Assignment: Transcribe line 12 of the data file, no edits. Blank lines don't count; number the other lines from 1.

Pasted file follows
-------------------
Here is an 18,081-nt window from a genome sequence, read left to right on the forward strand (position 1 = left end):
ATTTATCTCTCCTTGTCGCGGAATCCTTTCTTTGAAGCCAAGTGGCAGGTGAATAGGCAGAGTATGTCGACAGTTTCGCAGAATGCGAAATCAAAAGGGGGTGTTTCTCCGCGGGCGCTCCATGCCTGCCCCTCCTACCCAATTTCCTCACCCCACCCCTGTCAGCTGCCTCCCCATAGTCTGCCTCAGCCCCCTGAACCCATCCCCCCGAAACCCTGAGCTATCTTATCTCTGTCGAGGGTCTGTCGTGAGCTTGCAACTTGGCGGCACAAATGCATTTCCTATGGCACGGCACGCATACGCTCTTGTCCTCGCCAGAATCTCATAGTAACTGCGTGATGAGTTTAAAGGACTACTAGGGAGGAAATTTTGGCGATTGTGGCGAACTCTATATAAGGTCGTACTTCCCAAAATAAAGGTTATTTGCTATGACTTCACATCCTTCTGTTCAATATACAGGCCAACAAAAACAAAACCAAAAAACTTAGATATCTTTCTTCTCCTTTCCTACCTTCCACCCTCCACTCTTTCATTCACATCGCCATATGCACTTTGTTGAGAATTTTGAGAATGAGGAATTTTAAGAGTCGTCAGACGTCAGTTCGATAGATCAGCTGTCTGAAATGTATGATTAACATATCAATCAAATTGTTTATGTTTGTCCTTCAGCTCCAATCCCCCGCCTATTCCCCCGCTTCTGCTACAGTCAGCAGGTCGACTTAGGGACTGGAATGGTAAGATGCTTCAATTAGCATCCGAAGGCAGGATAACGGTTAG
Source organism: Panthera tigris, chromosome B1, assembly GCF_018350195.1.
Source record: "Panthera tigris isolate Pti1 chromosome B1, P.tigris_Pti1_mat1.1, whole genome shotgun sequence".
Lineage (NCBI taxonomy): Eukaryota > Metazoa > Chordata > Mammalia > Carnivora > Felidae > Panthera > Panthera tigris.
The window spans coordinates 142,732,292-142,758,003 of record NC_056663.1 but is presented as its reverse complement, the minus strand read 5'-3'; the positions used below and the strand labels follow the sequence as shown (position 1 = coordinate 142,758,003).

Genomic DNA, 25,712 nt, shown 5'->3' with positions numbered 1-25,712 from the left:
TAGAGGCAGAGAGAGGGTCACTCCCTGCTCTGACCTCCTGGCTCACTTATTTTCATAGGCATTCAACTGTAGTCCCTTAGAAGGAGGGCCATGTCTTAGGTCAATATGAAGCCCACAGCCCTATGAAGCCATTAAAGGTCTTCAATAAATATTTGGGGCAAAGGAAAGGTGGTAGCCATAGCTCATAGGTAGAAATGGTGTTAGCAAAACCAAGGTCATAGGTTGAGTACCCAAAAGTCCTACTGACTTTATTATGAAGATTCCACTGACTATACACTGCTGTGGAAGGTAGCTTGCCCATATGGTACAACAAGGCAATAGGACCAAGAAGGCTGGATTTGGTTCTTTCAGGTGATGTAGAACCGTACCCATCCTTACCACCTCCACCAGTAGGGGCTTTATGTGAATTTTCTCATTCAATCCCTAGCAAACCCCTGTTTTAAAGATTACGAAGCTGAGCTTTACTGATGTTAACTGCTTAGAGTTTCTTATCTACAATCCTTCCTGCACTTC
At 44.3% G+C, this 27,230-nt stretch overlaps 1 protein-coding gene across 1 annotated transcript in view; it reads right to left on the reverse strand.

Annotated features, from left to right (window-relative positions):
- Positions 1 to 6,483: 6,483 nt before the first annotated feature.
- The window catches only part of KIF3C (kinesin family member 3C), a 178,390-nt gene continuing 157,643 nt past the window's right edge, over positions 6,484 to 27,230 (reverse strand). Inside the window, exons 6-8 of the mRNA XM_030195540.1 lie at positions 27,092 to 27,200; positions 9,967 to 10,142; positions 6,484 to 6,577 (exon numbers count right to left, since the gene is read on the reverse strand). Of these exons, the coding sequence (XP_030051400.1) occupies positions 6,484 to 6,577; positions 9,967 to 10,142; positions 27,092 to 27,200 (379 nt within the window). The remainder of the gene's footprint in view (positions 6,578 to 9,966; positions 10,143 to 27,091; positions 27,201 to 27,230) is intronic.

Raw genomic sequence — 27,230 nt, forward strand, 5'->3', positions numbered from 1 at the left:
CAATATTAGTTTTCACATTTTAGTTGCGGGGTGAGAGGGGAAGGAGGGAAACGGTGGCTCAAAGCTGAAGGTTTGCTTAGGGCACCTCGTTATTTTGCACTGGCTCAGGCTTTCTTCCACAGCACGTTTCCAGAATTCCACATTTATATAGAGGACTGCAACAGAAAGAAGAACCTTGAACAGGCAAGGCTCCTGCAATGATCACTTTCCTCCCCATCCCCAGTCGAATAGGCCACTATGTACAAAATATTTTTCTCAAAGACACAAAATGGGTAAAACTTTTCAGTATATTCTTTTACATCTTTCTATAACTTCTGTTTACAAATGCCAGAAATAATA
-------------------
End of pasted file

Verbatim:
- The window catches only part of KIF3C (kinesin family member 3C), a 178,390-nt gene continuing 157,643 nt past the window's right edge, over positions 6,484 to 27,230 (reverse strand). Inside the window, exons 6-8 of the mRNA XM_030195540.1 lie at positions 27,092 to 27,200; positions 9,967 to 10,142; positions 6,484 to 6,577 (exon numbers count right to left, since the gene is read on the reverse strand). Of these exons, the coding sequence (XP_030051400.1) occupies positions 6,484 to 6,577; positions 9,967 to 10,142; positions 27,092 to 27,200 (379 nt within the window). The remainder of the gene's footprint in view (positions 6,578 to 9,966; positions 10,143 to 27,091; positions 27,201 to 27,230) is intronic.